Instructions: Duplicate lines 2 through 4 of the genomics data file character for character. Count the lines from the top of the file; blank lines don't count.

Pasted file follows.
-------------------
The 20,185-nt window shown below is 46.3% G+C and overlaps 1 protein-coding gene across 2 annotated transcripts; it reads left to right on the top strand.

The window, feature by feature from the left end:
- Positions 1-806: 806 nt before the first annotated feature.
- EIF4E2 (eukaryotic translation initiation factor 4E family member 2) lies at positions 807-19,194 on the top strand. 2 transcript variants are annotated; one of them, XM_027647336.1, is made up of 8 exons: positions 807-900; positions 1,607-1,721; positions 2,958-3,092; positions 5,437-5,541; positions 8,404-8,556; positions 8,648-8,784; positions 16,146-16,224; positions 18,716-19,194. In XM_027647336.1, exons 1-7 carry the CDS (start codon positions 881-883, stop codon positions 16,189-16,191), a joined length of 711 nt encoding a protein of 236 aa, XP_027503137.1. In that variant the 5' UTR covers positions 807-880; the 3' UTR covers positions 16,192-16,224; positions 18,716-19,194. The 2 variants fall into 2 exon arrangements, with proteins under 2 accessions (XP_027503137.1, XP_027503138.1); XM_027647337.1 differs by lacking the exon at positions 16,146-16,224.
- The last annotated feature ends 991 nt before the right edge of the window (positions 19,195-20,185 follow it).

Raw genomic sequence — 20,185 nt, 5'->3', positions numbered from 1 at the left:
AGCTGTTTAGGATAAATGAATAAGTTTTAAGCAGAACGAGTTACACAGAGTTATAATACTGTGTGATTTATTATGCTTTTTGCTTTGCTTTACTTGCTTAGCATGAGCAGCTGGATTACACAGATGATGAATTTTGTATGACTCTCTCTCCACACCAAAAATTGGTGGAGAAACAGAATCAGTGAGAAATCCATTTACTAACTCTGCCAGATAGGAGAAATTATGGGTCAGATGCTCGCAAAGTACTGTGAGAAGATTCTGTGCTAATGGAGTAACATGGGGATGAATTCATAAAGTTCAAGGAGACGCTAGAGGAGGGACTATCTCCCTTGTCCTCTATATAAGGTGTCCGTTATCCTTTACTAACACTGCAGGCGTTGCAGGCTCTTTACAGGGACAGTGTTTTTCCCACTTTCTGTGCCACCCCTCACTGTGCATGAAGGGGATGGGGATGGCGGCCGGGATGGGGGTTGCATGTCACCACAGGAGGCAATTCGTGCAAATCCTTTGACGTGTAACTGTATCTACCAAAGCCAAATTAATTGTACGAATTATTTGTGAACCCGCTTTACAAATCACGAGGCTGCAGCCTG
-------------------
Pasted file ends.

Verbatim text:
The window, feature by feature from the left end:
- Positions 1-806: 806 nt before the first annotated feature.
- EIF4E2 (eukaryotic translation initiation factor 4E family member 2) lies at positions 807-19,194 on the top strand. 2 transcript variants are annotated; one of them, XM_027647336.1, is made up of 8 exons: positions 807-900; positions 1,607-1,721; positions 2,958-3,092; positions 5,437-5,541; positions 8,404-8,556; positions 8,648-8,784; positions 16,146-16,224; positions 18,716-19,194. In XM_027647336.1, exons 1-7 carry the CDS (start codon positions 881-883, stop codon positions 16,189-16,191), a joined length of 711 nt encoding a protein of 236 aa, XP_027503137.1. In that variant the 5' UTR covers positions 807-880; the 3' UTR covers positions 16,192-16,224; positions 18,716-19,194. The 2 variants fall into 2 exon arrangements, with proteins under 2 accessions (XP_027503137.1, XP_027503138.1); XM_027647337.1 differs by lacking the exon at positions 16,146-16,224.